Please ensure Javascript is enabled for purposes of website accessibility
Wild Florida

Native wildlife, plants thrive as result of seasonal low water levels at Myakka

Shorebirds, including imperiled species such as black skimmers, benefit from ongoing efforts to restore natural hydrology in the park.

Unusually large flocks of black skimmers, imperiled due to habitat loss and degradation as result of coastal development, found refuge in Myakka River State Park this winter.
Unusually large flocks of black skimmers, imperiled due to habitat loss and degradation as result of coastal development, found refuge in Myakka River State Park this winter.
Photo by Miri Hardy
  • East County
  • Neighbors
  • Share

Myakka River State Park is known for its dynamic natural communities. Much of their variation is driven by the park's namesake, the Wild and Scenic Myakka River, which winds through the park from north to south, for nearly 12 miles. 

Levels of this rain-fed river and its two floodplain lakes (the Upper Myakka Lake and Lower Myakka Lake) are usually highest in the summer — our rainy season — when water overflows into floodplain marshes and wetlands. And in the fall and winter — our dry season — water levels gradually drop. 

At the shallow lake and river edges, slowly decreasing water levels leave in their wake concentrations of fish and other aquatic animals, to the great delight of native and migratory birds. And native plants progressively spring back to life, as water recedes, further sustaining wildlife large and small.

Myakka's ecosystems evolved to thrive and depend on this regular ebb and flow, which includes extended periods of low water, or drawdown. 

But throughout the years, direct hydrologic alterations of Myakka's watershed were introduced by humans, including raised grades, ditches and multiple dams. These changes, as well as indirect ones, such as the introduction of invasive plants, significantly impacted the quality and quantity of water, to the detriment of Myakka's natural communities.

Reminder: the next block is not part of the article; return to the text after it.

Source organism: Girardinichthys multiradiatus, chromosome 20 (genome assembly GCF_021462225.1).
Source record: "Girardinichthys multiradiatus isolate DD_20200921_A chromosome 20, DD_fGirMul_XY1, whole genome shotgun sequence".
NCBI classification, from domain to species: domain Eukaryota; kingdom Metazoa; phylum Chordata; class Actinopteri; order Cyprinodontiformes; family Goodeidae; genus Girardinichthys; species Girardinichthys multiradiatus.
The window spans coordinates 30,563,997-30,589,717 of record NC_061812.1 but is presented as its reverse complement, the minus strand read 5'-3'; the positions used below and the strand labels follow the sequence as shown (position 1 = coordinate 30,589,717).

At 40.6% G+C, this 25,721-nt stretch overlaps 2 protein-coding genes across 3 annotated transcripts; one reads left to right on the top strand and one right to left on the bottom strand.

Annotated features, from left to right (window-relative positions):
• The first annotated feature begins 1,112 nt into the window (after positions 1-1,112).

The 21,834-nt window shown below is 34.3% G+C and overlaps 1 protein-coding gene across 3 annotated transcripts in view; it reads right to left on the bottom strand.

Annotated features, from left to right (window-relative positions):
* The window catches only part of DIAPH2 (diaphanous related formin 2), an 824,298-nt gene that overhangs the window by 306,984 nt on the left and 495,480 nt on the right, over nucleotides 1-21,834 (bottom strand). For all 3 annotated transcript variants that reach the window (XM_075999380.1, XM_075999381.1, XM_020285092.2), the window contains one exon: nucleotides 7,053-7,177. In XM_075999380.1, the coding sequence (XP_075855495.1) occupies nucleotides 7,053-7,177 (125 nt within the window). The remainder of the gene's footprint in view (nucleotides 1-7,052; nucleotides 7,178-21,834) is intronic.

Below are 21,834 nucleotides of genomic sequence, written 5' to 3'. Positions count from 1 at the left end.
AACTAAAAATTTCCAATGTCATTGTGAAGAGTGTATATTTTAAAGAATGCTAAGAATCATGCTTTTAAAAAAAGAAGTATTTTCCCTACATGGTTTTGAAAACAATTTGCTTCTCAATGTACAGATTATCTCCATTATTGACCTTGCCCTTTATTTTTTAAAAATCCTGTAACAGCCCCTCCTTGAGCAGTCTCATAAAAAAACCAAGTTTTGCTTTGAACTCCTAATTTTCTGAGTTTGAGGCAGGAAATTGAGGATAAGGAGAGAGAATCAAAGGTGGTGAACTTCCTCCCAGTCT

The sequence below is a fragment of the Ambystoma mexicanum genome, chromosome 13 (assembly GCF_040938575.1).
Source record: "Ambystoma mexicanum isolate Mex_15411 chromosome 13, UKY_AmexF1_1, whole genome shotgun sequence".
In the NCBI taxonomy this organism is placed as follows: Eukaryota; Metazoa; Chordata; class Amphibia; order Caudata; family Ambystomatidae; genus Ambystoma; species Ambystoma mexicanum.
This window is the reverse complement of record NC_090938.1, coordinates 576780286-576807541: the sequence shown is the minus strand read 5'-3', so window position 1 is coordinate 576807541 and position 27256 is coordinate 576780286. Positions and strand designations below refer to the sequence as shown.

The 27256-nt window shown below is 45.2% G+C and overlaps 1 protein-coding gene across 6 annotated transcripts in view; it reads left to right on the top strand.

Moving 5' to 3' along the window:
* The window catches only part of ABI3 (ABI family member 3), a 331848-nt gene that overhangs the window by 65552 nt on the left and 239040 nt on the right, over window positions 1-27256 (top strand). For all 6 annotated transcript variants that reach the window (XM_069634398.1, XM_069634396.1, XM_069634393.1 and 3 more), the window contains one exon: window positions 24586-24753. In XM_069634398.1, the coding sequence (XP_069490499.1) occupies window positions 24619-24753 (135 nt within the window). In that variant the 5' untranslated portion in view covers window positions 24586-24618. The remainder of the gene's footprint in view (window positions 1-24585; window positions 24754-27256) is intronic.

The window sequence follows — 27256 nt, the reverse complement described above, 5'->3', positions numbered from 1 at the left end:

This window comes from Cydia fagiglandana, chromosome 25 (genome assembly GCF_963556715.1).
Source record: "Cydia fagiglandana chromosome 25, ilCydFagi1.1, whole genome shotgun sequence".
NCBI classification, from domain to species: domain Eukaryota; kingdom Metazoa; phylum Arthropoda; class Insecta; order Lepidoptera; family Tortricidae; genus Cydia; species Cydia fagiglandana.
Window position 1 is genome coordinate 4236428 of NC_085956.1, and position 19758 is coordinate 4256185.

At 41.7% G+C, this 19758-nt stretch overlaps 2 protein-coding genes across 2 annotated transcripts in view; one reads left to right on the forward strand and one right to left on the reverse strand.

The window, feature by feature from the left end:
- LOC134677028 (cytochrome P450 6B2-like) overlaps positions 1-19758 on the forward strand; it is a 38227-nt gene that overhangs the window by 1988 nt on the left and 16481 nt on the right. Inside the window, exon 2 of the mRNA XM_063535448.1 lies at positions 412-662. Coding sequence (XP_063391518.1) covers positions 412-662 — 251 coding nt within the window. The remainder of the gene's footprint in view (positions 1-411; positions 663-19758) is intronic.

Efforts to restore the park's natural hydrology have been ongoing for over a decade, first through removal of invasive plants. And in early 2022, the removal of a deteriorating weir and culverts at the Upper Myakka Lake's outflow represented a major step towards restoring the natural flow of the river. 

Encouragingly, this dry season, wildlife responded favorably to the resulting improved habitats. For example, additional land exposed during seasonal low water level conditions, thanks to a more natural drawdown, attracted unusually large flocks of shorebirds to the park, including American avocets and imperiled black skimmers, a state threatened species. 

Continued efforts to restore the park's natural hydrology, which includes the potential removal of Downs' Dam, near the south end of the park, should result in further improved habitats, to the benefit of both natural and human communities.

Friends of Myakka River exists to support Myakka River State Park and the Wild and Scenic Myakka River. Together, we're protecting and sharing Myakka's Magic, to the benefit of future generations, and our own. Follow us @FriendsofMyakkaRiver



Miri Hardy

Miri Hardy is the first executive director of Friends of Myakka River, a nonprofit that supports Myakka River State Park. She’s been a Sarasota resident since 2014 and holds a doctorate in social psychology from Washington University in St. Louis. Miri is happiest exploring wild Florida, often on her bike, and capturing its beauty with her camera.

Latest News